Chino XL

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Chino XL
Birth nameDerek Emmanuel Barbosa
Born (1974-04-08) April 8, 1974 (age 50)
New York City, U.S.
OriginNew Jersey, U.S.
GenresHip hop
  • Rapper
  • actor
Years active1992–present

Derek Emmanuel Barbosa (born April 8, 1974), better known by his stage name Chino XL, is an American rapper and actor. He has released four solo studio albums. Ricanstruction: The Black Rosary (2012), won the 2012 HHUG Album of the Year Award. [1]

Barbosa has acted in numerous films and television, signing with Hollywood talent manager Stacey Castro and subsequently appearing in as a guest star in the Comedy Central series Reno 911!, and the CBS series CSI: Miami. His feature film credits include a co-starring role opposite Kate Hudson and Luke Wilson in director Rob Reiner's Alex & Emma, as well as Brandon Sonnier's The Beat, which premiered at the Sundance Film Festival.[2]

He is the nephew of Bernie Worrell of music group Parliament/Funkadelic.[3] Barbosa is also a member of Mensa.[4]

Early life[edit]

Chino XL was born in The Bronx, New York, but grew up in various parts of New Jersey. His father, who was of Puerto Rican descent, abandoned his African American mother before he was born. He was raised by his single mother.


After co-founding the duo Art of Origin, the emcee was signed at age 16 by music impresario Rick Rubin to Rubin's American Recordings label, which was once part of the Warner Bros. Records family. He released his debut album Here to Save You All in 1996, which was released to critical acclaim. The lead single "Kreep" which featured an interpolation of the Radiohead song "Creep" experienced major airplay by radio and MTV. Kreep charted on the Billboard Bubbling Under R&B Chart for a record 23 weeks, from July 1996 to January 1997.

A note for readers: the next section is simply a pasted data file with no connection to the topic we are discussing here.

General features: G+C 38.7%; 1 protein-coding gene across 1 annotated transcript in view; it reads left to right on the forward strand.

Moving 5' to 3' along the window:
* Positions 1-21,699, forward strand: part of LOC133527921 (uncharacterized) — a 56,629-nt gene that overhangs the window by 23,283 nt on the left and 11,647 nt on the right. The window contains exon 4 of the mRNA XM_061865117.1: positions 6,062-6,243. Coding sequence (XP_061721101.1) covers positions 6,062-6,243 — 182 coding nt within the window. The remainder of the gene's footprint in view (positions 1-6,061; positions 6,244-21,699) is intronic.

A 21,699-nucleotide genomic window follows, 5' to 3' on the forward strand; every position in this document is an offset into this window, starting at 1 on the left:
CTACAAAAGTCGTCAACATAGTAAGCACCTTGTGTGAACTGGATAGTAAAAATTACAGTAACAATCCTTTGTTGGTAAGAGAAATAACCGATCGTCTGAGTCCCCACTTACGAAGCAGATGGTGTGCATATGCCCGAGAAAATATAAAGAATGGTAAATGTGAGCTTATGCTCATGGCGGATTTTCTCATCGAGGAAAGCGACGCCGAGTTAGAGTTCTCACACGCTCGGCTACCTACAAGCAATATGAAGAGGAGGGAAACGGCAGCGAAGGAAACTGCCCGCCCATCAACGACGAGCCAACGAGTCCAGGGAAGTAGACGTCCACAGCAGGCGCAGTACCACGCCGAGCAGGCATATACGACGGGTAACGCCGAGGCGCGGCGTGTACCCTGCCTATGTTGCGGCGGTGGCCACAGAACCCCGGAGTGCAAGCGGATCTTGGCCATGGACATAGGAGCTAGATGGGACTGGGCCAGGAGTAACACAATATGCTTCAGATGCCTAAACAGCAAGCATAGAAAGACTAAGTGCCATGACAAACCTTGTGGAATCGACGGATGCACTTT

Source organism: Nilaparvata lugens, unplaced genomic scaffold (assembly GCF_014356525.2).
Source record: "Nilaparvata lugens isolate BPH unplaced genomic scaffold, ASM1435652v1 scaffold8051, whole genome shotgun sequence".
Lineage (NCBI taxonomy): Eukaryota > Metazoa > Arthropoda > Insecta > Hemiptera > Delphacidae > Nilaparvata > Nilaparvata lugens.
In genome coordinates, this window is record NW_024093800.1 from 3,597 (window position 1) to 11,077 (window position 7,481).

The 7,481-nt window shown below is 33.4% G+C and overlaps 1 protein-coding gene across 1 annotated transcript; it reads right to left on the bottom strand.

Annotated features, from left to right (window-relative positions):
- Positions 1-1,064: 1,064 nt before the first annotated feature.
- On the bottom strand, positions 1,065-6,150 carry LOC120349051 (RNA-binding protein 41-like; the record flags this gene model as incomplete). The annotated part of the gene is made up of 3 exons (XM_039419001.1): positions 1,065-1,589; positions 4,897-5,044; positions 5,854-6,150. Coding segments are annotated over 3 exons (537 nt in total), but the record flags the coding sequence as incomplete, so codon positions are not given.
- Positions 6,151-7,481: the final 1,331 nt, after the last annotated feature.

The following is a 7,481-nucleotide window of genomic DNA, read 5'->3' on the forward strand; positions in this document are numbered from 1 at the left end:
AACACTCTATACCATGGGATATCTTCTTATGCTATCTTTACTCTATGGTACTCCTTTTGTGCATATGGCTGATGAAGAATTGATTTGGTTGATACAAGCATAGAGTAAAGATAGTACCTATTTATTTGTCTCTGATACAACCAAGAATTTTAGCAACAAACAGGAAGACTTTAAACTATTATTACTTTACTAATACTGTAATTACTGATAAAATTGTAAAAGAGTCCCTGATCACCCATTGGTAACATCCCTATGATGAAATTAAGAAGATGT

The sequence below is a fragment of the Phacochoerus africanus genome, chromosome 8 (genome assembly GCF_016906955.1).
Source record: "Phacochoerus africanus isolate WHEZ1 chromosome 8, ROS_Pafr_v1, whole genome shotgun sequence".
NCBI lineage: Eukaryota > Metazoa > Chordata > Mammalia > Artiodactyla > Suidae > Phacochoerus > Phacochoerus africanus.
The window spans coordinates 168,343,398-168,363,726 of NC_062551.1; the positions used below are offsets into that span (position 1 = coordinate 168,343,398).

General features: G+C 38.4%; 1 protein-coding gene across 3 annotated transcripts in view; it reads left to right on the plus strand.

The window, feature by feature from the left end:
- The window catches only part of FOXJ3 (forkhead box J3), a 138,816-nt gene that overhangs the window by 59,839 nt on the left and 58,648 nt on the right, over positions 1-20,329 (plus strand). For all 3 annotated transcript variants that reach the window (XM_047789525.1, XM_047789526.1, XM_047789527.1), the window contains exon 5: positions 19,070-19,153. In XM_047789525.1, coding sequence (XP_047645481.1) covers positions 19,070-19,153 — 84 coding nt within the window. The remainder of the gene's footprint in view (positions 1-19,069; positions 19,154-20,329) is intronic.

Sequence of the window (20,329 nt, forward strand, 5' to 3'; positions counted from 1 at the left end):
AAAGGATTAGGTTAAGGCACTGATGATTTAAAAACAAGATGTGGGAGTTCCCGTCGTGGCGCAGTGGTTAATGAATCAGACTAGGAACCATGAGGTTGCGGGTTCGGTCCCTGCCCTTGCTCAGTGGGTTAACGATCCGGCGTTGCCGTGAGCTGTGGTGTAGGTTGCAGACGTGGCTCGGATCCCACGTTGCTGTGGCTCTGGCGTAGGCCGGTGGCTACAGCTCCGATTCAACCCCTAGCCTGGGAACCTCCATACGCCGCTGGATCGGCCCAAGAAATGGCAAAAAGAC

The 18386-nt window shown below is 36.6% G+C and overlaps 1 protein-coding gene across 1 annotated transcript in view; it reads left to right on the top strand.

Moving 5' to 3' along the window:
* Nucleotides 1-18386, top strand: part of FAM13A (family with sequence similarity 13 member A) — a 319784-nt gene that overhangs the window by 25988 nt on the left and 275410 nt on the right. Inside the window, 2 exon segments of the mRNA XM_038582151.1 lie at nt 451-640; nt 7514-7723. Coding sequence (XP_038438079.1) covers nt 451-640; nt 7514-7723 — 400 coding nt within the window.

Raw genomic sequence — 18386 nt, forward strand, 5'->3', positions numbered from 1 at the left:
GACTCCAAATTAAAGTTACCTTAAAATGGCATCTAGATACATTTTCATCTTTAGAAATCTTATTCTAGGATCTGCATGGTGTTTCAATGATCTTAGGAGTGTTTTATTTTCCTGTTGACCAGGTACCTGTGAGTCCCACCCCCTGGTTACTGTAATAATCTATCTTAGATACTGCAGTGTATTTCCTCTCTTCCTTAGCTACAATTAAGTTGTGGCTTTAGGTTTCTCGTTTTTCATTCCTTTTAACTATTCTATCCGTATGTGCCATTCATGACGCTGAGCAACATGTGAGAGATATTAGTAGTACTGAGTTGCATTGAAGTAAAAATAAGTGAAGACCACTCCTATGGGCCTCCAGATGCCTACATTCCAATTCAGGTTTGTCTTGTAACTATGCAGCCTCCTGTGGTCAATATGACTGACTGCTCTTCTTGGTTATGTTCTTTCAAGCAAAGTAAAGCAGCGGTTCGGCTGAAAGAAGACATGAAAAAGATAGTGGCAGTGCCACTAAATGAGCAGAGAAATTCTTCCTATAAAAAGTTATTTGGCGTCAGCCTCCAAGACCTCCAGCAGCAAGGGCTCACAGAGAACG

Chino was released from his American Recordings contract when American Recordings switched distributors from Warner to Columbia in 1997. Warner Bros. Records then signed Chino in the fall of 1997. His sophomore album was due to be released during April 1999 but numerous delays prevented the album from being released.[5] Although in early 2001 when the album was about to be released and its lead single "Let 'Em Live" featuring Kool G Rap was nearing early pressing stages Chino was dropped by Warner, as they folded their Black music department, supposedly due to the public legal battle with Prince. The album, titled I Told You So, was eventually released in 2001 by Metro Records.[6]

In 2006, Chino released his long-awaited third album, Poison Pen, featuring appearances by Proof of D-12, Killah Priest and hip hop duo The Beatnuts.

In 2007, Chino signed a contract with the Universal Latino label Machete Music.[7]

In 2009 during a controversial interview with writer Han O'Connor, Chino revealed that his fifth studio album The RICANstruction was to be released soon.[needs update] The album was released via his own joint venture CPR/Universal and featured Immortal Technique, Tech N9ne, and Bun B. The RICANstruction also featured a collaboration with Big Pun. The album featured production from DJ Khalil and Focus served as executive producer.

On August 19, a song titled "N.I.C.E." that was produced by Nick Wiz was released.[8]

On September 25, 2012, the album Ricanstruction: The Black Rosary was released as a double disc through Immortal Technique's Viper Records. It won the 2012 HHUG Album of the Year award [1]

On June 15, 2013, Shanghai :30 Entertainment booked a show with Chino XL for him to play alongside local, on-the-rise hiphop artists.[9]

In 2014, he formed a hip hop supergroup along with rappers Vakill, Copywrite, Tame One and producer Stu Bangas called Verse 48. They started working on an EP.[10]

In 2015, he featured on UK singer/rapper RKZ's single 'They Don't Know Nothing'.[11]

He is currently working on his new album, which will include a track with R.A. the Rugged Man.[12]